Neal Ferris
Department of Anthropology
      

The University of
Western Ontario

Cherry Lane Excavations

Excavations at Cherry Lane, Ontario
Neal Ferris  
  UWO Museum
Office: SSC 3421  
Tel:

(519) 661-2111
Ext. 85059

(519) 473-1360
Fax: (519) 661-2157 (519) 473-1363
e-mail: nferris@uwo.ca  
Address: Department of Anthropology
University of Western Ontario
London, ON
Canada
N6A 5C2
Museum of Ontario Archaeology
1600 Attawandaron Rd
London, On
N6G 3M6
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Prospective
Graduate
Students

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Research Interests
I am an archaeologist interested in the ways in which we can interpret archaeological findings to access the long term histories of individuals’ and communities’ lived experiences, structures of social organisation, sense of territoriality and place, interaction, agency and internal and external notions of identity, as well as the always ongoing revision and reinforcement of these. I explore these social processes at play within and between generations primarily through the analysis of settlement-subsistence patterns and the range of material agency practices reflected in the assemblages from and between sites, and, when possible, from the archaeologically-meaningful data that can be “excavated” from archival research.

My area of research focus has been the Aboriginal and non-Aboriginal archaeology of Northeastern North America, particularly the Aboriginal communities of the Late and Terminal Woodland Traditions of the Great Lakes; and within and between communities of European colonizers and Aboriginal Nations, including  17th-19th century Anishnabeg, Iroquois and Delaware, 19th century Irish and Afro-Canadian immigrants, and rural settlers.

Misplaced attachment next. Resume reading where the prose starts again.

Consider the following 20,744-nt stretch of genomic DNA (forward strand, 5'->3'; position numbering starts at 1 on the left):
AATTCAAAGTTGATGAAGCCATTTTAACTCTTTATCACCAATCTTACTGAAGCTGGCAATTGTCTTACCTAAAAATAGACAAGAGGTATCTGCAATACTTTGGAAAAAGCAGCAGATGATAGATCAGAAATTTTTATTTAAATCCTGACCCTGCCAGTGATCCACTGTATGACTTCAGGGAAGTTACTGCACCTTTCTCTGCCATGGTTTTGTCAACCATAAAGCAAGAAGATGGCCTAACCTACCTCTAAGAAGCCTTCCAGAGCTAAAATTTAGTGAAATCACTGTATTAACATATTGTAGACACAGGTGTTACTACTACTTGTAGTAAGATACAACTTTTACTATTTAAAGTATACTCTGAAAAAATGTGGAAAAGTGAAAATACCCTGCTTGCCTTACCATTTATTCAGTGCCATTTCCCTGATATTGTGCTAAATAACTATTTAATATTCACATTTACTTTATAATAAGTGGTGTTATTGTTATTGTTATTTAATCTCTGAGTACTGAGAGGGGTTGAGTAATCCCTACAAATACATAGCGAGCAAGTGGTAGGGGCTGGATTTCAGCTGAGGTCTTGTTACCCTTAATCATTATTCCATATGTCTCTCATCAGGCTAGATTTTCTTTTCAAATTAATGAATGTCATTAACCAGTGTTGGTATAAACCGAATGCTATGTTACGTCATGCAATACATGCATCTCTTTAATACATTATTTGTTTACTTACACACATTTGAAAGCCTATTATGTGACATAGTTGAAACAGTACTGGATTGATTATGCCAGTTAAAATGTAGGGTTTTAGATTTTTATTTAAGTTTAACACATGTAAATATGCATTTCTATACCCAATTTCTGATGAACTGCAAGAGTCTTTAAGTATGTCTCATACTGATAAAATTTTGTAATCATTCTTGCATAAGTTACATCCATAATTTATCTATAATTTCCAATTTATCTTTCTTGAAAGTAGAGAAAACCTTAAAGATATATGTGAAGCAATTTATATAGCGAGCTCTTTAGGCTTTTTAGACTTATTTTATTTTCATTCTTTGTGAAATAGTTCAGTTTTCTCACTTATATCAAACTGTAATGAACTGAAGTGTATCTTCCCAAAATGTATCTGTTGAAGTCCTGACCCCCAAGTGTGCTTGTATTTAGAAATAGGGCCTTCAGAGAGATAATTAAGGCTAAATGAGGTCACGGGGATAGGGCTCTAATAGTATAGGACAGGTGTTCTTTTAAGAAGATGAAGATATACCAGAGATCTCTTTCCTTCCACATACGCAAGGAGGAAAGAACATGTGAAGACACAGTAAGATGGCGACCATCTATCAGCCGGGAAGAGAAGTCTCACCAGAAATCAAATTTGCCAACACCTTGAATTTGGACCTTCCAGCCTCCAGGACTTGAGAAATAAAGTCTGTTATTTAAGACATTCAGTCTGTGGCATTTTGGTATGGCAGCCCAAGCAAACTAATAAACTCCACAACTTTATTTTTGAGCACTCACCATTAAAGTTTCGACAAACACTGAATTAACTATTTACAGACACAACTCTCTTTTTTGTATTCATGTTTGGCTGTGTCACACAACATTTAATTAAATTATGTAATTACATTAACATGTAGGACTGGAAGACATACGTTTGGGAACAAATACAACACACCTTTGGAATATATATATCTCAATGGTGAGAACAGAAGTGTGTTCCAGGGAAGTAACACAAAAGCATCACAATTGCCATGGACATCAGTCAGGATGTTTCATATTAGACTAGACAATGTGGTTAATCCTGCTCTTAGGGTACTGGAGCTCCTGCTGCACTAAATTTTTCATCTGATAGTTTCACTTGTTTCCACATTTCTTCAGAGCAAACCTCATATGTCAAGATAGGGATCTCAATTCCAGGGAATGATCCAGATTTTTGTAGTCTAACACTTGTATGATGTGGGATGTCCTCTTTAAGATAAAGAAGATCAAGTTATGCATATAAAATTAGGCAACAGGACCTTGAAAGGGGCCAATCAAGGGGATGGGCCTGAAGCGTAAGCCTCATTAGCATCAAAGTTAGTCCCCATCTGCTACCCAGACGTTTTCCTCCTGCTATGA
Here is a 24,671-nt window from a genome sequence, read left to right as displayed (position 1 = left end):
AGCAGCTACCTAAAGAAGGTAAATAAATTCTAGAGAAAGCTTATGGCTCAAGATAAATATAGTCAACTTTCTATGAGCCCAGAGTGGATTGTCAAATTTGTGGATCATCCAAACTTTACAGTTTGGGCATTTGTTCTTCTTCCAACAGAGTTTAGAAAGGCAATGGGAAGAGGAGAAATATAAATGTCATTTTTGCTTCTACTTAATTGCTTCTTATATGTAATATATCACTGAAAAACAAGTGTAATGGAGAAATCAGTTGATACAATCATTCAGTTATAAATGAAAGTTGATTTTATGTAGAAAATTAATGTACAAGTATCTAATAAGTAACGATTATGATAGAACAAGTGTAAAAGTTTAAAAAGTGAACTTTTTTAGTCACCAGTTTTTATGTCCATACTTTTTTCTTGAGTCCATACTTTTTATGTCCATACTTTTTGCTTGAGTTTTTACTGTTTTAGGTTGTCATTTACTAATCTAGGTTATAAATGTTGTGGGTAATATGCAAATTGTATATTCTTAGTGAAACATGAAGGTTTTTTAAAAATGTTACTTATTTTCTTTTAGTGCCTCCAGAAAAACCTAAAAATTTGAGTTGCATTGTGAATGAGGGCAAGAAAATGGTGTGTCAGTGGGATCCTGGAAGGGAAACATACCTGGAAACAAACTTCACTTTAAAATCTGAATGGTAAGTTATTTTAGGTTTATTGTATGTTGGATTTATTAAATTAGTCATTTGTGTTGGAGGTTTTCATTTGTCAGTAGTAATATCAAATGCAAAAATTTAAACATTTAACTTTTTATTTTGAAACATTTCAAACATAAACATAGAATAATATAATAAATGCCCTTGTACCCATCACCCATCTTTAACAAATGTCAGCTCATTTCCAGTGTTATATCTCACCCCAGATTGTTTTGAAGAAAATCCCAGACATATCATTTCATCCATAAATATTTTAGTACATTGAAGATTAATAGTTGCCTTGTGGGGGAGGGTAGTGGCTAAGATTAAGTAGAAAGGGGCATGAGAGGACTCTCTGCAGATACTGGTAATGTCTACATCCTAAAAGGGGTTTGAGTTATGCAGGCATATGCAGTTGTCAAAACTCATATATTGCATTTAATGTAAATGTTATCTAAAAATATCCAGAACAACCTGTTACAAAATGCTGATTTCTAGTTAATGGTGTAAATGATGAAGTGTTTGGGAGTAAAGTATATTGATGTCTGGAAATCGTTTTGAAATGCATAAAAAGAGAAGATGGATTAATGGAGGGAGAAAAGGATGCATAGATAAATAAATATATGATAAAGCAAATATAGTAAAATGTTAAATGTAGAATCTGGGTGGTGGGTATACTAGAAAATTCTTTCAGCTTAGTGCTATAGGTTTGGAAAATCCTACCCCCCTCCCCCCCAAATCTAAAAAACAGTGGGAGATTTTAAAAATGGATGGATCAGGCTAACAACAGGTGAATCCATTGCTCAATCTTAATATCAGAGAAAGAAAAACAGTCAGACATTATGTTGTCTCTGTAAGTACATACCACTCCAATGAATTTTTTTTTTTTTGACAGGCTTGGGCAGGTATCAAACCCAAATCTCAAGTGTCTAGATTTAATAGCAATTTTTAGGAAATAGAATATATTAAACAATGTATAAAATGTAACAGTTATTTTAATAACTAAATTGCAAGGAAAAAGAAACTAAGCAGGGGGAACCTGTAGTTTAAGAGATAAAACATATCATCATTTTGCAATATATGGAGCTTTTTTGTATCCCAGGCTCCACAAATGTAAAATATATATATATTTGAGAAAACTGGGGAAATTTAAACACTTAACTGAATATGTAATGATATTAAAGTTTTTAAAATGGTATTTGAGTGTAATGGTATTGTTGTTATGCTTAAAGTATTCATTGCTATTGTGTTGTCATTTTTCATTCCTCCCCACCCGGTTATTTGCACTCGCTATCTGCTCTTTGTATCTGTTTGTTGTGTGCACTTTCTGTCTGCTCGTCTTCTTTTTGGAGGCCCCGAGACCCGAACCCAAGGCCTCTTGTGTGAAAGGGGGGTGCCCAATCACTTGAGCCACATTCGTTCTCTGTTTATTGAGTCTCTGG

Prior to arriving at Western, I worked for 20 years as an Ontario archaeologist for the provincial Ministry of Culture. There I developed additional research interests which generally fall under the heading “archaeology as contemporary social practice.” This work includes examining the intersection of archaeology and Aboriginal treaty and resource claims, and the tension between Aboriginal and archaeologist rights and interests; issues in the contemporary practice of applied or CRM archaeology, including the ethics and professionalization of the archaeo­logical community; the relationship of CRM and the State; and the integration of, in particular, interpretive archaeological theory into the unreflexive practices of CRM. I am most interested in theorising applied archaeological practice as the locus of competing claims to the past and contested discourses over “heritage.” My aim in this work is to learn from the applied setting in order to advance archaeological practice more generally away from the exclusive, privileged domain of archaeologists, and towards a pluralist, inclusive practice that accommodates alternative archaeologies and alternative standpoints, so as to meet the many needs “archaeological heritage” services in society today.

Lawson Chair of Canadian Archaeology
I am fortunate to be cross-appointed with the Museum of Ontario Archaeology here in London, so am committed to working not only in the field but with the extensive archaeological collections housed at the Museum, along with the extensive archaeological collections generated by the active CRM community in London and southern Ontario. I also interpret the role of the Lawson Chair of Canadian Archaeology to mean that I can maintain an active interest in and support of research into the theoretical and topical areas outlined above as they apply more broadly across Canada and beyond.

If you are interested in pursuing graduate level research on any of these broadly defined themes, please feel free to contact me to discuss your interests and how I may be able to help you. As well, anyone interested in my own work, or having questions generally about archaeology and the archaeological past, is welcome to contact me.

Academic Background
Hons. B.A. (Anthropology, McMaster University 1982); M.A. (Geography, York University, 1990); PhD (Anthropology, McMaster University 2006); Provincial Archaeologist, Southwestern Ontario Region (Ontario Ministry of Culture, 1987-2007); Associate Professor, Lawson Chair of Canadian Archaeology (Anthropology, University of Western Ontario & Museum of Ontario Archaeology, 2007-present).